2014 has been an eventful year for the Labour Party – and 2015 looks set to be more eventful still with the General Election now only a few months away. Our editorial team wanted to cover five of the most important Labour moments in 2014 which have helped define the year for the Labour Party – here they are:
Scotland’s referendum – Conor Pope
The Scottish referendum was always going to be one of the year’s most important political events. The fact that a vote for the union won by a healthy majority does not lessen that in any way.
An 85% turnout there was truly remarkable, and the astonishing level of political engagement that number suggests must be taken into consideration when looking at the current polling. Labour no longer look a comfortable bet to take a majority of the Scottish Westminster seats – throwing all of our previous predictions for the next election into turmoil.
With the referendum, the Gordon Brown speech and the election of Jim Murphy all among 2014’s biggest moments for the Labour Party, we can be sure of one thing: Scotland won’t be ignored or taken for granted in 2015.
Labour’s NPF: how the party should always be – Emma Burnell
Labour’s National Policy Forum was definitely a high point for the Party in 2014.
Run in an open and consensual way the policy discussions had there were both open and radical. We developed a policy programme radical in scope and a vision for a new kind of Britain. We also got a glimpse of a new kind of Party – the better Party we can be when we develop our policies together. Members and MPs working together rather than at loggerheads. It was Inspiring.
Credit should go to Angela Eagle and Jon Cruddas for working so hard to create the correct atmosphere.
It is how the Party should always be
The (non-) coup – Stefan Stern
“Is this the real life? Is this just fantasy?”
The curious world of Westminster journalism threw up a real cracker this autumn – some musing from the editor of the New Statesman, a sketchily-sourced Telegraph splash, and finally an Observer front page claiming that “20 shadow ministers” were ready to move against Ed Miliband if Alan Johnson wanted the leader’s job.
The (non-) coup was on, until it wasn’t. The Observer failed to produce a single shadow minister to confirm the story. Johnson repeated what he had said before – he wasn’t interested.
But: when the proverbial hit the fan, where were Miliband’s supporters? Who spoke up, who rallied round? Late in the day, the non-factionalist leader has realised he needs a stronger core of supporters around him.
The (non-) coup may have amounted to nothing. But it was a warning that Miliband needs to do more to keep a nervous party happy..
Labour’s flat conference – Maya Goodfellow
This year’s Labour Party Conference was the first I’d ever been to. It was an interesting experience.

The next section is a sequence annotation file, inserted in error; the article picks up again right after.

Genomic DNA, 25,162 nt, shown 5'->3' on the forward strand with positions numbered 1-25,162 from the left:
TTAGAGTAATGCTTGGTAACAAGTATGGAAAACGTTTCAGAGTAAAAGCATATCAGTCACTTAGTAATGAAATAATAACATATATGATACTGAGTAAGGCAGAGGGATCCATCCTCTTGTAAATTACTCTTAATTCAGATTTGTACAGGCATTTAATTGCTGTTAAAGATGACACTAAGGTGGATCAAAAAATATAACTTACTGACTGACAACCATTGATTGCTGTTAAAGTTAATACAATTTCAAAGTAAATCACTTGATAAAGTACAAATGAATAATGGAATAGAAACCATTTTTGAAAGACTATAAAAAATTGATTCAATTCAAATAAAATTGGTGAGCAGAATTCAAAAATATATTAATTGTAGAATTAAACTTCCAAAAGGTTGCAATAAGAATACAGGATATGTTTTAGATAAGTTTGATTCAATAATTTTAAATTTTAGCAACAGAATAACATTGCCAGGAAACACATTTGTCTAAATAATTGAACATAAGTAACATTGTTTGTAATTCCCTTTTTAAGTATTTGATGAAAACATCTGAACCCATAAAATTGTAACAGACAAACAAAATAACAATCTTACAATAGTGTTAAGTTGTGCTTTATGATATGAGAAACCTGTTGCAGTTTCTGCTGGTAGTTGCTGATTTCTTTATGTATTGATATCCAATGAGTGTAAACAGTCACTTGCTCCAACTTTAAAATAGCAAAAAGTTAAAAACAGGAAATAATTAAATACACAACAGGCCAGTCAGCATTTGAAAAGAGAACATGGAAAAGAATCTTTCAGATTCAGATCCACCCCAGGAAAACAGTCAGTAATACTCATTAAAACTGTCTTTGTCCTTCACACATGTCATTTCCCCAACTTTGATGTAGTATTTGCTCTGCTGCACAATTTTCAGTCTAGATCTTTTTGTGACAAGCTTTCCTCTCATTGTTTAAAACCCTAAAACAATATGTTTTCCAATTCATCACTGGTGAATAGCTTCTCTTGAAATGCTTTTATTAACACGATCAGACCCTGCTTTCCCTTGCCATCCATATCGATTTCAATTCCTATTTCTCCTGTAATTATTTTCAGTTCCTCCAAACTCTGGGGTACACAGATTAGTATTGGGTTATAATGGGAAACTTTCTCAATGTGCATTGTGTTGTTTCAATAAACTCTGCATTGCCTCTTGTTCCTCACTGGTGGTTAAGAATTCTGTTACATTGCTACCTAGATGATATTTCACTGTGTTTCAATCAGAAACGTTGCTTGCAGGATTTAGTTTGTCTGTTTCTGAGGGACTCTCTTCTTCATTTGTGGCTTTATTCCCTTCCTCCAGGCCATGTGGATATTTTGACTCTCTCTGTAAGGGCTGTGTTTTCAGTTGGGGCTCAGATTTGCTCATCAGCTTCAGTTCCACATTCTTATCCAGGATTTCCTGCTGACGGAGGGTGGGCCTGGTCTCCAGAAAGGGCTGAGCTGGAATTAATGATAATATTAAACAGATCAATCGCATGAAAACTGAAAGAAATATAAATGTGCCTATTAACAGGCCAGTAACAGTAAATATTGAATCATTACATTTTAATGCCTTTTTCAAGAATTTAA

Most of the post-conference analysis recycled the same kind of ideas. It was “flat”; it didn’t feel how a party’s last conference before a general election should; and, there was the still cited, widely agreed view that Miliband’s speech didn’t do the job it needed to.
However, what I found interesting, and a little disheartening, is that it felt like a world unto itself. Most of what was discussed at the Conference centre in Manchester, and in the days following, was between the same people who occupy the political world. All the while, beyond the security barriers, the rest of the city – and country – carried on as usual.
None of this is to say conference isn’t an important place for activists and party supporters to gather to discuss their ideas. But as someone who finds the political world daunting, it reminded me that Labour (like all other political parties) sorely need to broaden whose voices they hear. Otherwise, party politics will continue to narrow and won’t offer real solutions to the problems facing many people in this country.
Labour’s UKIP troubles – Mark Ferguson
The Labour Party didn’t just have one UKIP-based brush with disaster this year, it had several. There was losing the European elections of course (an avoidable and depressing result that the party have largely sought to airbrush from history, and for good reason) and there were the two UKIP by-election wins in Tory seats following Blue>Purple defections (and Labour came nowhere in either).
But the party’s biggest UKIP-based shock this year came in an election that Labour won – the Heywood and Middleton by-election. To come within a few hundred votes of losing a “safe” Northern Labour seat to UKIP was a real shock to the system for Labour activists (and some in the leadership) and the idea that UKIP are just a Tory problem was further exposed for the fallacy that it is. UKIP have the capacity to make real inroads into Labour’s heartlands unless the party takes the appropriate action to head off their ascent.
And it really doesn’t bear thinking about what would have happened if UKIP had won Heywood and Middleton. Miliband’s leadership would have faced its most severe challenge (and it has after all been challenged many times) – and with a bit more resource, a better candidate or perhaps just a visit from Farage on polling day, UKIP could have won two by-elections at once.
On such moments do the fates of politicians and nations turn…